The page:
Re: General principles of repugnancy in clauses

The Hon’ble Supreme Court further observed that if Clauses 3 and 15 of the PoA are in conflict, and cannot be reconciled, Clause 3 being the earlier clause would prevail over Clause 15. Thus, generally, where there is conflict between two or more clauses of a deed/ contract, and the same cannot be harmoniously construed, the earlier clause will prevail over the subsequent one. The Court in this regard relied on the Privy Council judgment of Forbes v Git[5], as well as a 3-Judge Bench decision of the Supreme Court in Radha Sundar Dutta v Mohd. Jahadur Rahim[6], wherein it was held that “11…it is a settled rule of interpretation that if there be admissible two constructions of a document, one of which will give effect to all the clauses therein while the other will render one or more of them nugatory, it is the former that should be adopted on the principle expressed in the maxim “ut res magis valeat quam pereat”.

Re: Criminal proceedings against the Appellant

The Hon’ble Supreme Court also observed that given that the present dispute is between the Landowner(s) and the PoA-holder, it would be improper to drag the Appellant as the purchaser of the property into criminal litigation, “when he had no role in the execution of the PoA nor any misdeed by the PoA-holder vis-à-vis the land-owners/ principals. Moreover, the entire consideration amount has been paid by the Appellant to the PoA-holder.” In view thereof, the Hon’ble Supreme Court set aside the Impugned Judgment and quashed the FIR registered in the present matter.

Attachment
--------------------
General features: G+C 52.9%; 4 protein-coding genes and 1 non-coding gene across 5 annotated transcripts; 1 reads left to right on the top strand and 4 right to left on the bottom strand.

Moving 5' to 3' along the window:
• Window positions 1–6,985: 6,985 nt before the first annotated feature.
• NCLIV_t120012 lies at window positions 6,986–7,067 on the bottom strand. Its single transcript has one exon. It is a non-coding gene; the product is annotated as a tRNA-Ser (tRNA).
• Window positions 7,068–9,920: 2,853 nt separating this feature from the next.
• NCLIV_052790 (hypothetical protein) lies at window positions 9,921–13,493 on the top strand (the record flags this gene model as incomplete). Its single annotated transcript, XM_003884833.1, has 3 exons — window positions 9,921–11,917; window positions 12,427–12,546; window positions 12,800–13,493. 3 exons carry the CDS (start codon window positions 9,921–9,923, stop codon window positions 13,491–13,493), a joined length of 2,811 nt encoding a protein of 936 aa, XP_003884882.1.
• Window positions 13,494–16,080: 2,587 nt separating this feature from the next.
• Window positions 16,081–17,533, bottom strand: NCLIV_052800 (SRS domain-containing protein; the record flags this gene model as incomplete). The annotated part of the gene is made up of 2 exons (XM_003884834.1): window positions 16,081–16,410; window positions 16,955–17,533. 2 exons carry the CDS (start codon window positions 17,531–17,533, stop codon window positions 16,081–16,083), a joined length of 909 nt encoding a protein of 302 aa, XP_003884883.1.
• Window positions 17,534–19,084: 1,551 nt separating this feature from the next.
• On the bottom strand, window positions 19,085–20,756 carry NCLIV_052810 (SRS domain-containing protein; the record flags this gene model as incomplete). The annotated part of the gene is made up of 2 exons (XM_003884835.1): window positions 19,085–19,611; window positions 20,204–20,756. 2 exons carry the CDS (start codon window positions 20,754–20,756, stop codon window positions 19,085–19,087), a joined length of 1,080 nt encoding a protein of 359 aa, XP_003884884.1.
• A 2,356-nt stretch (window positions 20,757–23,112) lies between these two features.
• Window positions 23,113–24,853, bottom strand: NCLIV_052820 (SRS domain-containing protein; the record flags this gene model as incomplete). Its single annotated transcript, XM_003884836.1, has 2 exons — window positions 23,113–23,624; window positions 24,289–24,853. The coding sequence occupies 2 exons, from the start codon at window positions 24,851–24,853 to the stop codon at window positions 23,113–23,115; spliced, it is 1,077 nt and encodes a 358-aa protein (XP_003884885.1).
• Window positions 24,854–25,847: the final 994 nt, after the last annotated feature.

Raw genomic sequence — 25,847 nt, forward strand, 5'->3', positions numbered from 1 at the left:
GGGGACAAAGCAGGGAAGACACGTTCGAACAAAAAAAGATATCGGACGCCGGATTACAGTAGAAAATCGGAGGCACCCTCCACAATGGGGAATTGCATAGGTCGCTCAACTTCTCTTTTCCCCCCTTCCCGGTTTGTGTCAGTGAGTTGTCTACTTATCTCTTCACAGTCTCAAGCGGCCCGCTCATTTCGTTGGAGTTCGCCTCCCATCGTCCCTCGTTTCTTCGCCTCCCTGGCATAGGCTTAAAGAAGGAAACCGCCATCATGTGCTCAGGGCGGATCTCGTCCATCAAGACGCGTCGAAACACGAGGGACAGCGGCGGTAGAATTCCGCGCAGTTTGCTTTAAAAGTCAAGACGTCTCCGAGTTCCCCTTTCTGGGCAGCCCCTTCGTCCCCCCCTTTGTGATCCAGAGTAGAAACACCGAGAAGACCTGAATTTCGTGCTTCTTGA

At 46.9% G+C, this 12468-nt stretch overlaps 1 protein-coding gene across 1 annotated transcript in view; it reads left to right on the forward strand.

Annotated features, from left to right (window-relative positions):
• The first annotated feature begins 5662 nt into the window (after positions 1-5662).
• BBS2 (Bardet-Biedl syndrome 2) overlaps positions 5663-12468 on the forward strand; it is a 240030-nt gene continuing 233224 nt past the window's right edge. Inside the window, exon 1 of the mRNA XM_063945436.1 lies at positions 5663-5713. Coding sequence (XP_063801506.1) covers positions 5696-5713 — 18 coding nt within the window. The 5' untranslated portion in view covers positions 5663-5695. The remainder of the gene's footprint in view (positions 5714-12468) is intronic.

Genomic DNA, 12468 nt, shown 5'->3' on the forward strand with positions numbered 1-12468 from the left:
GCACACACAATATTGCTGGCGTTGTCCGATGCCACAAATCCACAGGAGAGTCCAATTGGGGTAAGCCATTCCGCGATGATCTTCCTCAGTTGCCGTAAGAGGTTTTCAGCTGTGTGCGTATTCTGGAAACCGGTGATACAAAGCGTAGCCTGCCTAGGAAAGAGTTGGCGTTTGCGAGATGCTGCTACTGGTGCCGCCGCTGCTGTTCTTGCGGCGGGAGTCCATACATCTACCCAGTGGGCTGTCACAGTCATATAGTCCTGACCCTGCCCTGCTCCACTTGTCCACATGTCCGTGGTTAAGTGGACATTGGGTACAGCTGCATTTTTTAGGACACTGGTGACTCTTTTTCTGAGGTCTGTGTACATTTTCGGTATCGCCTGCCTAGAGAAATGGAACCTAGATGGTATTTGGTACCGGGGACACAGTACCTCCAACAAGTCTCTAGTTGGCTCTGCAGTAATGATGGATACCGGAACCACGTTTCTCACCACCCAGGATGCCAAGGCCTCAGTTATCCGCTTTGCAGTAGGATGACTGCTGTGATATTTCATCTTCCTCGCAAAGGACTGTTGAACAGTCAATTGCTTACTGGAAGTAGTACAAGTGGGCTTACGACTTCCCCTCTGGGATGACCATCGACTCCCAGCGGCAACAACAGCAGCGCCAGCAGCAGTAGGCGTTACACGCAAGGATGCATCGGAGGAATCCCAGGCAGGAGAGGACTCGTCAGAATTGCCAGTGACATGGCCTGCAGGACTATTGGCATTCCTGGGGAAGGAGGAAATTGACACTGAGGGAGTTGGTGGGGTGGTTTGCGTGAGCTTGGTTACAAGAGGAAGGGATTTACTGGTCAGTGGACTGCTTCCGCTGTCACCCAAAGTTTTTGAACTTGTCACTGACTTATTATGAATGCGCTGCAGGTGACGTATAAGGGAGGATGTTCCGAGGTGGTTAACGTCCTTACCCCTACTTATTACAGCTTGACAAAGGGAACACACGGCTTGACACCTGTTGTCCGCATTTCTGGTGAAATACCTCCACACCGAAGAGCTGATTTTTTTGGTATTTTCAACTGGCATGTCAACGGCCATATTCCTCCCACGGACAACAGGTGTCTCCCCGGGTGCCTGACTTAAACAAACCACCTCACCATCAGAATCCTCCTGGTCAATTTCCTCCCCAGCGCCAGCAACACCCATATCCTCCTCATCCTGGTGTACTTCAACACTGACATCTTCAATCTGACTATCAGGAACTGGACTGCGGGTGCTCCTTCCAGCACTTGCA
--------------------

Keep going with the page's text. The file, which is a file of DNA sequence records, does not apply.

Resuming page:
The present judgment not only reiterates important principles of harmoniously interpretating a deed/ contract at the adjudication stage, it also underscores the importance of clear, unambiguous and careful drafting of contracts. The rights, obligations and intent of parties are put forth in various clauses of a contract, and upon a breach of the same, certain consequences and remedies follow. Thus, the present judgement reiterates the need to take utmost care at the stage of negotiation and drafting to ensure that there is no scope of inconsistency between the various clauses of a contract, to effectuate the actual intention of parties. This also ensures that the parties do not/ cannot take undue advantage on account of repugnancy.

[1] Criminal Appeal No.523 of 2024.

[2] This maxim means “to give effect to the matter rather than having it fail”

[3] Clause 3 of PoA: “To execute any type of deed and to receipt consideration, if any, on our behalf and to get the Registration done of the same.”

[4] Clause 15 of PoA: “To present for registration all the sale deeds or other documents signed by us and admit execution there of before the District Registrar or the Sub-Registrar or such other Officer as may have authority to register the said deeds and documents as the case may be and take back the same after registration.”

[5] [1922] 1 AC 2564

[6] AIR 1959 SC 24